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Into the sunset.

Everyone, as Andy Warhol once pointed out, sooner or later gets to be famous--but only for 15 minutes. Warhol's rule also seems to apply to Big Ideas, which briefly stir up lots of excitement and then vanish into obscurity. Consider the following departures:

* Egghead's Project Embryo: To help smaller developers crack the distribution channel, Egghead senior vice president Larry Foster created a high-profile program called "Project Embryo" in 1989. One of Foster's earliest Embryo partners was MECA Software, which used Egghead's advice to fine tune its Home Lawyer and Manager's Organizer titles. "Egghead brought real value to the table," says MECA president Dan Schley. But the following year Foster left Egghead to become president of a software startup, GemSoft, and the program fizzled--or rather, according to an Egghead spokeswoman, it "evolved" into a New Products Group that now screens all new submissions.

* On Demand Systems: By selling dealers a $1,995 CD-ROM kiosk filled with downloadable software, On Demand Systems proposed to abolish inventory overhead and to create more exposure for low-volume volume titles (Soft . letter, 5/1/89). Although On Demand managed to place kiosks in a few hardware-oriented dealer chains, the company never convinced major software resellers that "on demand" disk duplication beats a real box on the shelf. Undiscouraged by this lukewarm reception, On Demand now plans to make a comeback by distributing demos, reviews, and dowloadable software to Fortune 1000 clients.

* The Ingram Best Seller List: Once upon a time, the industry's best-known measure of sales performance was the Softsel Hot List. When Ingram Micro eclipsed Softsel as the top distributor, Ingram's list of 35 best-selling business titles became the new industry yardstick. This February, Ingram quietly scrapped its master best-seller list and now ranks software sales according to 15 different PC and Macintosh applications categories, each of which includes anywhere from five to 20 titles. Officially, Ingram says "We just simply concluded it wasn't fair to have all business software in one primary list." But insiders point out that the new list now enables many more Ingram customers to qualify as "best sellers."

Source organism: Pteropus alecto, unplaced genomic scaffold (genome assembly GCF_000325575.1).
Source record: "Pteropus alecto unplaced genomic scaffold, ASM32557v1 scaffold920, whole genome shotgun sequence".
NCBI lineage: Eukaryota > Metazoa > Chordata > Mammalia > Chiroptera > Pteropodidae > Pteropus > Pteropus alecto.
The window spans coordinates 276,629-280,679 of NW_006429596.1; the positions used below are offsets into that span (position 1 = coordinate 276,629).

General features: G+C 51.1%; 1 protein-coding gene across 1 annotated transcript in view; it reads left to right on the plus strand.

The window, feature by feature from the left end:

COPYRIGHT 1991 Soft-letter
No portion of this article can be reproduced without the express written permission from the copyright holder.
Copyright 1991, Gale Group. All rights reserved. Gale Group is a Thomson Corporation Company.

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Title Annotation:big ideas that vanish into obscurity
Publication:Soft-Letter
Date:Sep 4, 1991
Words:348
Previous Article:The tech support manager as coach.
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